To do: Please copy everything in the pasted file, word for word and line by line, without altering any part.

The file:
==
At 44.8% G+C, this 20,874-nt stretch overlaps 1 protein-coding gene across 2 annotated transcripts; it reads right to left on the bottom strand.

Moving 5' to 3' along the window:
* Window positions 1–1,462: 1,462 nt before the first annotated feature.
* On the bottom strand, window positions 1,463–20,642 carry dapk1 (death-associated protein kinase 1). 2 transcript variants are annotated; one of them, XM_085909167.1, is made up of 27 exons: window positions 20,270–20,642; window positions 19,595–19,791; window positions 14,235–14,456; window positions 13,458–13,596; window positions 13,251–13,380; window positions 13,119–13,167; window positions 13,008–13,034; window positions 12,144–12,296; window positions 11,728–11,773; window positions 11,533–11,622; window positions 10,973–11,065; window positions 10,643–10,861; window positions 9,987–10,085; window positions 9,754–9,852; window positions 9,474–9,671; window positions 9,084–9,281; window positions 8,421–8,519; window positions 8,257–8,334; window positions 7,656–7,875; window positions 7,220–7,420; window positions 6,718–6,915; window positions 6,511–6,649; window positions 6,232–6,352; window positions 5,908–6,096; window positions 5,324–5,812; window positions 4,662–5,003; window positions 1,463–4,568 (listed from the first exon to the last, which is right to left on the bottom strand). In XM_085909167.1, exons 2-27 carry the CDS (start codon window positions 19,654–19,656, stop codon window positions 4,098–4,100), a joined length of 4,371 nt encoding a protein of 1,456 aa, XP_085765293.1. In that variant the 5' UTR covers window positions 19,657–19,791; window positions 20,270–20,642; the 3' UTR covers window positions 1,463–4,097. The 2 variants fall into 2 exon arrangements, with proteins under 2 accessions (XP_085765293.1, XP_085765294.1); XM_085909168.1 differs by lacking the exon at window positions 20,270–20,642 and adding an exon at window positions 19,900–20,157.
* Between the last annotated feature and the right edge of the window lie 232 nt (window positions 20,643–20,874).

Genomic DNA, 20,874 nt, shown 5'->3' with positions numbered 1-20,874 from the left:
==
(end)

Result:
At 44.8% G+C, this 20,874-nt stretch overlaps 1 protein-coding gene across 2 annotated transcripts; it reads right to left on the bottom strand.

Moving 5' to 3' along the window:
* Window positions 1–1,462: 1,462 nt before the first annotated feature.
* On the bottom strand, window positions 1,463–20,642 carry dapk1 (death-associated protein kinase 1). 2 transcript variants are annotated; one of them, XM_085909167.1, is made up of 27 exons: window positions 20,270–20,642; window positions 19,595–19,791; window positions 14,235–14,456; window positions 13,458–13,596; window positions 13,251–13,380; window positions 13,119–13,167; window positions 13,008–13,034; window positions 12,144–12,296; window positions 11,728–11,773; window positions 11,533–11,622; window positions 10,973–11,065; window positions 10,643–10,861; window positions 9,987–10,085; window positions 9,754–9,852; window positions 9,474–9,671; window positions 9,084–9,281; window positions 8,421–8,519; window positions 8,257–8,334; window positions 7,656–7,875; window positions 7,220–7,420; window positions 6,718–6,915; window positions 6,511–6,649; window positions 6,232–6,352; window positions 5,908–6,096; window positions 5,324–5,812; window positions 4,662–5,003; window positions 1,463–4,568 (listed from the first exon to the last, which is right to left on the bottom strand). In XM_085909167.1, exons 2-27 carry the CDS (start codon window positions 19,654–19,656, stop codon window positions 4,098–4,100), a joined length of 4,371 nt encoding a protein of 1,456 aa, XP_085765293.1. In that variant the 5' UTR covers window positions 19,657–19,791; window positions 20,270–20,642; the 3' UTR covers window positions 1,463–4,097. The 2 variants fall into 2 exon arrangements, with proteins under 2 accessions (XP_085765293.1, XP_085765294.1); XM_085909168.1 differs by lacking the exon at window positions 20,270–20,642 and adding an exon at window positions 19,900–20,157.
* Between the last annotated feature and the right edge of the window lie 232 nt (window positions 20,643–20,874).

Genomic DNA, 20,874 nt, shown 5'->3' with positions numbered 1-20,874 from the left: